If you like reading about the exploits of military personnel who are really good at what they do, and subscribe to certain political views, then you’ll likely be entirely satisfied by this third (and final?) volume of “The Activity.” After a flashback to Fallujah during the second Iraq War, things return to the present as the members of Team Omaha are still on the bench after one of their own was arrested regarding a potential security breach on his wife’s part. After spending some time way south of the border in Rio, helping out some Israeli special forces on a rescue mission, they’re back on the clock as things start heating up in Iran. Writer Nathan Edmondson continues to show Omaha’s exploits in a straightforward, no-fuss manner that remains blessedly free of personal melodrama, romantic or otherwise. The stories being told here also have more of a dramatic arc to them than we’ve seen in previous volumes, and also feature some clever means of getting suspects to talk. I’ve never seen a lap dance used as a means of interrogation, and the setup with the helicopter was expertly played. All in all, some good drama is mined from the action as Omaha’s considerable skill is pitted against threats they can manage and one they need a little divine intervention (courtesy of the CIA) to surmount.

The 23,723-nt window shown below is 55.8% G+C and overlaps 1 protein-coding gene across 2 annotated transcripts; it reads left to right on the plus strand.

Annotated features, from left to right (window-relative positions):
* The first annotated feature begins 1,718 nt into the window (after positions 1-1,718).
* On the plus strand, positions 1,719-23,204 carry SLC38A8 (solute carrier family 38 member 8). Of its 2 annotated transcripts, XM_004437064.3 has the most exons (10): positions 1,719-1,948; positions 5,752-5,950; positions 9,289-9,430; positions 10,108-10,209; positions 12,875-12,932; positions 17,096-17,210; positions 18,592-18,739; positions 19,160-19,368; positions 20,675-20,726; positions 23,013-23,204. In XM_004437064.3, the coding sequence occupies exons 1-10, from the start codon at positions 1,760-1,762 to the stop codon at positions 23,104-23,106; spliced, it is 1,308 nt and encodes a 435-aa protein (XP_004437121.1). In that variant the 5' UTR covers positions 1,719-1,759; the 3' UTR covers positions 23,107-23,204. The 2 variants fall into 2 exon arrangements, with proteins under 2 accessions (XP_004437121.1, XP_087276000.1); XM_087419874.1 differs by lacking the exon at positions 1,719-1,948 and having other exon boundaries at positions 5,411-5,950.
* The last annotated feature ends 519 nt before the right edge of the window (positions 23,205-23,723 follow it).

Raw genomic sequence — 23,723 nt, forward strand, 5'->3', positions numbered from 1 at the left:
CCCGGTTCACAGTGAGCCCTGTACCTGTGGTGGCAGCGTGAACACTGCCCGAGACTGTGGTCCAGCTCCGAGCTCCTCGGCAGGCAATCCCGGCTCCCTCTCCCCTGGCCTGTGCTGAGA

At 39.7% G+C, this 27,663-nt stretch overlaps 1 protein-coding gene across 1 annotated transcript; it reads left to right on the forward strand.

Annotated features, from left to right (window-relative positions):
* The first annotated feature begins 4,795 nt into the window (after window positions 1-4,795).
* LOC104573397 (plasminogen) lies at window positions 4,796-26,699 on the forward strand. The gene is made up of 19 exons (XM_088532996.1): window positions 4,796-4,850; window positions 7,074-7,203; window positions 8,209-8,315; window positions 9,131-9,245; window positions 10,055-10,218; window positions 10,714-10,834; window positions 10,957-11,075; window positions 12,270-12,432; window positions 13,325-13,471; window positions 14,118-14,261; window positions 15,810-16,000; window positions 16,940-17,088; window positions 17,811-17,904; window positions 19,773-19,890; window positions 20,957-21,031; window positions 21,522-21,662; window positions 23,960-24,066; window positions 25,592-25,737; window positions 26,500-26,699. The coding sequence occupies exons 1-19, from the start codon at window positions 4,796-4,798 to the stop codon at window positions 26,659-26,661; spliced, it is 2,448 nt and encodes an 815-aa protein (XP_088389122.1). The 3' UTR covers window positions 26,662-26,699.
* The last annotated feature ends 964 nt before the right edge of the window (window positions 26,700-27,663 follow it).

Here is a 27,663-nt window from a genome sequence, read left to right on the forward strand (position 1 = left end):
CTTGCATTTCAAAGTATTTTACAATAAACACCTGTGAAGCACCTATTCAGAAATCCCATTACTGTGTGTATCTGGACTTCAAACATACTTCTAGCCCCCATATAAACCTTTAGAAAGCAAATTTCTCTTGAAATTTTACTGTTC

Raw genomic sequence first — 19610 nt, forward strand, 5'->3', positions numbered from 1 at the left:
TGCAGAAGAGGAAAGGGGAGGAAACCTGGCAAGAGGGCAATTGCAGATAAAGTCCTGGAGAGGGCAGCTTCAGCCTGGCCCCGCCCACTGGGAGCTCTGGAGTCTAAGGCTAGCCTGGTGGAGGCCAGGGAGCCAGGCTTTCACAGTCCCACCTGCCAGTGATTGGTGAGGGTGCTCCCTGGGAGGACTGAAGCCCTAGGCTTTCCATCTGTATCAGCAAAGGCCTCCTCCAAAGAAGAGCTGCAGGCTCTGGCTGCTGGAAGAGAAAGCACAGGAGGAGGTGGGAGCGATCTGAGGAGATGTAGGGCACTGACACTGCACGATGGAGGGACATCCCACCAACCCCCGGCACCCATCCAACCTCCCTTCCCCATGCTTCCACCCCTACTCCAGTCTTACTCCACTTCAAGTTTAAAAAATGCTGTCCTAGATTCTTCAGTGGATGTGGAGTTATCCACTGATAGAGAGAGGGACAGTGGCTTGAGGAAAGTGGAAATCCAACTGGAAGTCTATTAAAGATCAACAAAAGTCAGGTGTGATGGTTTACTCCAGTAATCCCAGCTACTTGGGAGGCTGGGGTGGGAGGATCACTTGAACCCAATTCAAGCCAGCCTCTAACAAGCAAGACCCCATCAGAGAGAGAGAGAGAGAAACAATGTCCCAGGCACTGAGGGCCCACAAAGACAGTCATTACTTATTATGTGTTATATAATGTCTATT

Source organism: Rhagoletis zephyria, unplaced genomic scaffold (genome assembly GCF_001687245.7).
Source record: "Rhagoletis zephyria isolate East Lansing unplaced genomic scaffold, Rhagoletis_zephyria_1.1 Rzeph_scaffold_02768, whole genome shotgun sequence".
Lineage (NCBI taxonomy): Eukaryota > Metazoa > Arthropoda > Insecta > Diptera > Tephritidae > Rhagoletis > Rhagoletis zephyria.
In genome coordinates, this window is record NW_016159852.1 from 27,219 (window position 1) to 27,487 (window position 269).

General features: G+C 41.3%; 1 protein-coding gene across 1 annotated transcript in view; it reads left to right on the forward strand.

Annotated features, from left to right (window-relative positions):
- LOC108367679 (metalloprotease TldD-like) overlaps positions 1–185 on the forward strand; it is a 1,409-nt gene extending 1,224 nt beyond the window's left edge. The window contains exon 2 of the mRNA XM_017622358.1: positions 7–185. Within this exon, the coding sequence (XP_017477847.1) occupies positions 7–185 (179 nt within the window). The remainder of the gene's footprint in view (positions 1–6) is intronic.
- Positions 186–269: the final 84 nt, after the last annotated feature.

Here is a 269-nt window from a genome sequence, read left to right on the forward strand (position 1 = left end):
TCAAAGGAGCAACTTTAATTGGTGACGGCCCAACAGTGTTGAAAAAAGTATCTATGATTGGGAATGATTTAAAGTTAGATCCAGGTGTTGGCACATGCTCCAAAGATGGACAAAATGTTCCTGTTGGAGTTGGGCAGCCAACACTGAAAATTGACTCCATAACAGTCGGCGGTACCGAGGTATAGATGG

While I enjoyed this volume on those merits, there are parts of it that leave a sour taste in my mouth. I was looking forward to finding out the truth behind the intelligence leak that led to one of Team Omaha being arrested, but that thread is dealt with far too quickly to be satisfying. The bigger issue is that, in the end, this winds up reading like a conservative power fantasy. Omaha is called in to help dismantle Iran’s nuclear weapons program even though such a thing has yet to be proven to exist in the real world. But I’m sure there are a lot of politicians out there who would love for it to be true and allow us to march into that country, guns blazing, just like we did in Iraq. All this effectively makes me appreciate Garth Ennis’ war stories that much more due to their focus on the bonds between soldiers and general cynicism towards the motivations of their superiors. “The Activity’s” world is far more black and white and less interesting beyond the methods employed by its consummately skilled protagonists.
(There’s also something to be said for the most entertaining story in a series that trafficks in realism and believability to involve C4-sniffing butterflies, but I can’t figure out what it is…)